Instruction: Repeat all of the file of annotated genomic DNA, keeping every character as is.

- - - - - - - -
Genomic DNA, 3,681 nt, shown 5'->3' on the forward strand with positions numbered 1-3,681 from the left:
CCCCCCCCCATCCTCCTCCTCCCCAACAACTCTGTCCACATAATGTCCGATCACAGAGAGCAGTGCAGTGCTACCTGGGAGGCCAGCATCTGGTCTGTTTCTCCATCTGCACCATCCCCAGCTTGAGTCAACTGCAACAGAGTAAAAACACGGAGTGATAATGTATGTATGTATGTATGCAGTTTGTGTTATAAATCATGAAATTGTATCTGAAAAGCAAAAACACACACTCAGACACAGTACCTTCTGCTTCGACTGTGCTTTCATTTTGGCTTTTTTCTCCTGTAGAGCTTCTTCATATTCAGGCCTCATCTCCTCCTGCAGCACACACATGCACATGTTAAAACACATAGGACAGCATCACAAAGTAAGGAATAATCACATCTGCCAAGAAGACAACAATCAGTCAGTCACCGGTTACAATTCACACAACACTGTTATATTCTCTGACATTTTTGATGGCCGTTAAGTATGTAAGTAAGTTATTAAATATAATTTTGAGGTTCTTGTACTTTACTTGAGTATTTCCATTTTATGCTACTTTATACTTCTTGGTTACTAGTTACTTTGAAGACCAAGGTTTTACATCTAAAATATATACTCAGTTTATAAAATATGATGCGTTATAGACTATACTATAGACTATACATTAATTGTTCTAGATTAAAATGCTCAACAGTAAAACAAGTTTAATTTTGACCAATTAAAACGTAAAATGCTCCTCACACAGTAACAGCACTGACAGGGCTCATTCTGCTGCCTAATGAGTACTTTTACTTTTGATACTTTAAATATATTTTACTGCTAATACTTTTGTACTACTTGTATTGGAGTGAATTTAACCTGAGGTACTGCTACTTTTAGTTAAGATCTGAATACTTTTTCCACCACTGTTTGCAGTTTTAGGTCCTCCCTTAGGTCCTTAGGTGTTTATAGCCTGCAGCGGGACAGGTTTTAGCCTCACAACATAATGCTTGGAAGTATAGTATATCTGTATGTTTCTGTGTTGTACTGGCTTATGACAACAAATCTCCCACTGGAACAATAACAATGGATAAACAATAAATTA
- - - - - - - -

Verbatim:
Genomic DNA, 3,681 nt, shown 5'->3' on the forward strand with positions numbered 1-3,681 from the left:
CCCCCCCCCATCCTCCTCCTCCCCAACAACTCTGTCCACATAATGTCCGATCACAGAGAGCAGTGCAGTGCTACCTGGGAGGCCAGCATCTGGTCTGTTTCTCCATCTGCACCATCCCCAGCTTGAGTCAACTGCAACAGAGTAAAAACACGGAGTGATAATGTATGTATGTATGTATGCAGTTTGTGTTATAAATCATGAAATTGTATCTGAAAAGCAAAAACACACACTCAGACACAGTACCTTCTGCTTCGACTGTGCTTTCATTTTGGCTTTTTTCTCCTGTAGAGCTTCTTCATATTCAGGCCTCATCTCCTCCTGCAGCACACACATGCACATGTTAAAACACATAGGACAGCATCACAAAGTAAGGAATAATCACATCTGCCAAGAAGACAACAATCAGTCAGTCACCGGTTACAATTCACACAACACTGTTATATTCTCTGACATTTTTGATGGCCGTTAAGTATGTAAGTAAGTTATTAAATATAATTTTGAGGTTCTTGTACTTTACTTGAGTATTTCCATTTTATGCTACTTTATACTTCTTGGTTACTAGTTACTTTGAAGACCAAGGTTTTACATCTAAAATATATACTCAGTTTATAAAATATGATGCGTTATAGACTATACTATAGACTATACATTAATTGTTCTAGATTAAAATGCTCAACAGTAAAACAAGTTTAATTTTGACCAATTAAAACGTAAAATGCTCCTCACACAGTAACAGCACTGACAGGGCTCATTCTGCTGCCTAATGAGTACTTTTACTTTTGATACTTTAAATATATTTTACTGCTAATACTTTTGTACTACTTGTATTGGAGTGAATTTAACCTGAGGTACTGCTACTTTTAGTTAAGATCTGAATACTTTTTCCACCACTGTTTGCAGTTTTAGGTCCTCCCTTAGGTCCTTAGGTGTTTATAGCCTGCAGCGGGACAGGTTTTAGCCTCACAACATAATGCTTGGAAGTATAGTATATCTGTATGTTTCTGTGTTGTACTGGCTTATGACAACAAATCTCCCACTGGAACAATAACAATGGATAAACAATAAATTA